“When you are at the edge of a cliff, sometimes progress is a step backwards” – Anonymous
COVID-19 pandemic has brought about an unprecedented hardship globally affecting not only human life but also businesses and world economies as nation after nation have come under its grasp in quick succession. The Government of India while closely monitoring the wrath of Covid-19 worldwide, took a conscious decision to declare a complete national lock down from the latter part of March 2020 which was extended from time to time and continues to extend till date although with certain relaxations to ease economic pressure and help businesses survive. The lockdown has been an eye-opener for all of us with the realization that we not only need to be self sufficient but have to adapt to the changing technology and its benefits which has undoubtedly become a necessity rather than a luxury.
While the objective of the lockdown was to protect those in India from getting infected from the virus, it also brought with it the economic slowdown with businesses reeling under financial strain, closure of companies, defaults and delays in performance of contracts, etc. leading to an emergence of various issues between contracting parties. This unavoidable and uncertain environment has led to an increasing tendency of parties to invoke judicial remedies available to them under the contracts which are mostly in the form of either Arbitration or Litigation. The judiciary is treading carefully in these extraordinary times by protecting its own and the litigants from a community spread by closure of courts and only matters of urgency and importance are being taken up through video conferencing using various platforms available in the market. While the Courts are adapting to latest technology to enable a smooth justice delivery system for all, there is an imminent threat of a rise in the litigations and arbitrations being initiated on account of increasing defaults by contracting parties. In such a scenario for businesses to remain relevant and competitive –there is a dire need to overcome operational challenges and strengthening of existing commercial relationships.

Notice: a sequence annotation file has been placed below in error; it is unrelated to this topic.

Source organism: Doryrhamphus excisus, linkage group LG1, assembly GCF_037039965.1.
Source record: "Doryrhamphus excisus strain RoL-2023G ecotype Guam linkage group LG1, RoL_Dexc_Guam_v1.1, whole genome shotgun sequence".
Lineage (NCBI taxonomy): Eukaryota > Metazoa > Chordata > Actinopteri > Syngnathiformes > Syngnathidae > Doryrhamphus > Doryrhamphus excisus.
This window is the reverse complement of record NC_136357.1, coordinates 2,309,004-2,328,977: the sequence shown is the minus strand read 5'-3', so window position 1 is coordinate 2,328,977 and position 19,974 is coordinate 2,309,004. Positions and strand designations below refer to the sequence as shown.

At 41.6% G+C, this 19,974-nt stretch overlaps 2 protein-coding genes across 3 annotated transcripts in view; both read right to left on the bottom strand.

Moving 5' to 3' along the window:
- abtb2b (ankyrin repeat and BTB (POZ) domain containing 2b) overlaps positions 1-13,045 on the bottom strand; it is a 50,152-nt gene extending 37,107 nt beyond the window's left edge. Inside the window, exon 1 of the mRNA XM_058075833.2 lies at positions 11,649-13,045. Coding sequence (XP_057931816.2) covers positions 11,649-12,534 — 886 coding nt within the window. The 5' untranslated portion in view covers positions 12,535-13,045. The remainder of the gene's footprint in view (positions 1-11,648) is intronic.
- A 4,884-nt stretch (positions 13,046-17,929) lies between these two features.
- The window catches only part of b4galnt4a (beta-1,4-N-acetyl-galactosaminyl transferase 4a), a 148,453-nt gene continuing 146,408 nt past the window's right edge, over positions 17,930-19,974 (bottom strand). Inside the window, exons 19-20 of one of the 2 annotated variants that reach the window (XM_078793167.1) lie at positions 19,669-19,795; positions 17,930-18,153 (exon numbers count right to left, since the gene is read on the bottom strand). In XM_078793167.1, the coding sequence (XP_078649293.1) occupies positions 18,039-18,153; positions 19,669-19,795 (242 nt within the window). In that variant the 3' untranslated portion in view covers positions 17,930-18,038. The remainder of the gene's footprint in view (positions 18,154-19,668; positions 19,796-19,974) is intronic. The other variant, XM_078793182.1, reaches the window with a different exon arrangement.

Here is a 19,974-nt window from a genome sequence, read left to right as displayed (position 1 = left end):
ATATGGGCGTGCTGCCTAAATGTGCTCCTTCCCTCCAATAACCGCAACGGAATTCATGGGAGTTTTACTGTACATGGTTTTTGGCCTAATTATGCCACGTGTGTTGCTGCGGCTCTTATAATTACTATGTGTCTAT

Often, majority of the commercial agreements contain dispute resolution clauses which mandates the parties to either invoke the arbitral mechanism or approach courts for redressal of its grievances. Hardly does one see a well drafted dispute resolution clause emphasizing on the adoption of other forms of alternate dispute resolution process, i.e., Conciliation/Mediation as a precursor to litigation or arbitration. Call it a lack of understanding, lack of confidence or lack of will of the parties in adopting these alternate dispute resolution mechanisms; given the realistic risks of established commercial relationships going sour, parties may find it more prudent (cost effective as well as expeditious) to attempt to settle their disputes through the aegis of a conciliator/mediator prior to invoking arbitration or resorting to litigation.
It is interesting to note that while the terms “mediation” and “conciliation” are often used interchangeably globally, India recognizes “conciliation” as a separate form of ADR process. Equally interesting is the fact that while mediation is gaining immense popularity in India (sans legislation ), conciliation has not received its due credit despite the existence of a statute governing it i.e. The Indian Arbitration and Conciliation Act 1996.